Most modern vehicles on the road in the US are equipped with Absorbed Glass Mat (AGM) batteries, which have long been accepted as the go-to option for start-stop models. The right battery technology is essential for powering battery-draining vehicles with features such as infotainment systems, voice recognition capabilities and anti-theft systems. There’s a newcomer in town, however, that threatens AGM’s place in the US market: Enhanced Flooded Batteries (EFBs). New research shows that EFB technology surpasses AGM in critical areas including battery life and heat tolerance, among others.
If AGM batteries seem to be working just fine, why should automotive manufacturers care? EFB technology is affordable. Coupled with better performance, affordability is likely to make all the difference in the future.
Lessons from Europe
While newer to the US market, EFB has been in Europe since 2008. The US automotive industry in general tends to follow Europe by about ten years, a pattern which looks to be repeatable for EFB. In Europe, there is an approximately 50/50 split between AGM and EFB for powering start-stop vehicles, but it didn’t start out that way. Europe used to heavily rely on AGM but as the benefits of EFB were increasingly realised, it gained ground.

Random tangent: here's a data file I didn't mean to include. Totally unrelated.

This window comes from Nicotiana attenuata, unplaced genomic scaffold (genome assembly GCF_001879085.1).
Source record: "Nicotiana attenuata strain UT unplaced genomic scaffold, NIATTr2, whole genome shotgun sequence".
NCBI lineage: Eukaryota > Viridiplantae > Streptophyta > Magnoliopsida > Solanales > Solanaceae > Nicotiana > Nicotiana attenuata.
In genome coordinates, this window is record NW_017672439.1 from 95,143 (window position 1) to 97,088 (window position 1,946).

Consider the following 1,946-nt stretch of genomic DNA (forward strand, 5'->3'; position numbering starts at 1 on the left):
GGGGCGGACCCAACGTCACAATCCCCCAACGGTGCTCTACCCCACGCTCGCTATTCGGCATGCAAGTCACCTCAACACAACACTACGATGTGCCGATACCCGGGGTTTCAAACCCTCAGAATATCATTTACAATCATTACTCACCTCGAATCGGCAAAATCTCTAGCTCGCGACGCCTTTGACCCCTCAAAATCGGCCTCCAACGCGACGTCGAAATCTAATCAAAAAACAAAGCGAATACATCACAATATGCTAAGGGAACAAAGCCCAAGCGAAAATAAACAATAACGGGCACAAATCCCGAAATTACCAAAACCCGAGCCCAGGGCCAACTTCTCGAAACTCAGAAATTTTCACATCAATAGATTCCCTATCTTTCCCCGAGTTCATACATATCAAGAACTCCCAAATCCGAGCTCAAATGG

Not only did EFB match AGM performance in several key areas, but it also outperformed the technology in terms of battery life, heat tolerance and mid-depth cycling resilience
In contrast, AGM’s dominance in North America comes courtesy of its early backing by several significant proponents. Clarios, formerly Johnson Controls, for instance, dedicated US$245m back in 2016 to double its AGM production capacity by 2020. It projected at the time that around 50% of cars in North America would have a start-stop system by that date. This enthusiasm and heavy adoption mean it’s now far and away the main battery used in start-stop vehicles in the US today.
However, a research study commissioned by Stryten Manufacturing and conducted by an independent third-party research company and battery testing lab suggests AGM’s dominance is under threat. Not only did EFB match AGM performance in several key areas, but it also outperformed the technology in terms of battery life, heat tolerance and mid-depth cycling resilience.
Head to head
Battery returns in the US are monitored every five years to determine why batteries go out of service. Between 1965 and 2010, the average battery life span increased every year. Then, between 2010 and 2015, battery life started declining. In the past five years, the US market saw a 30% increase in battery failure with cycling, caused by the growing inclusion of additional electronic features in automobiles.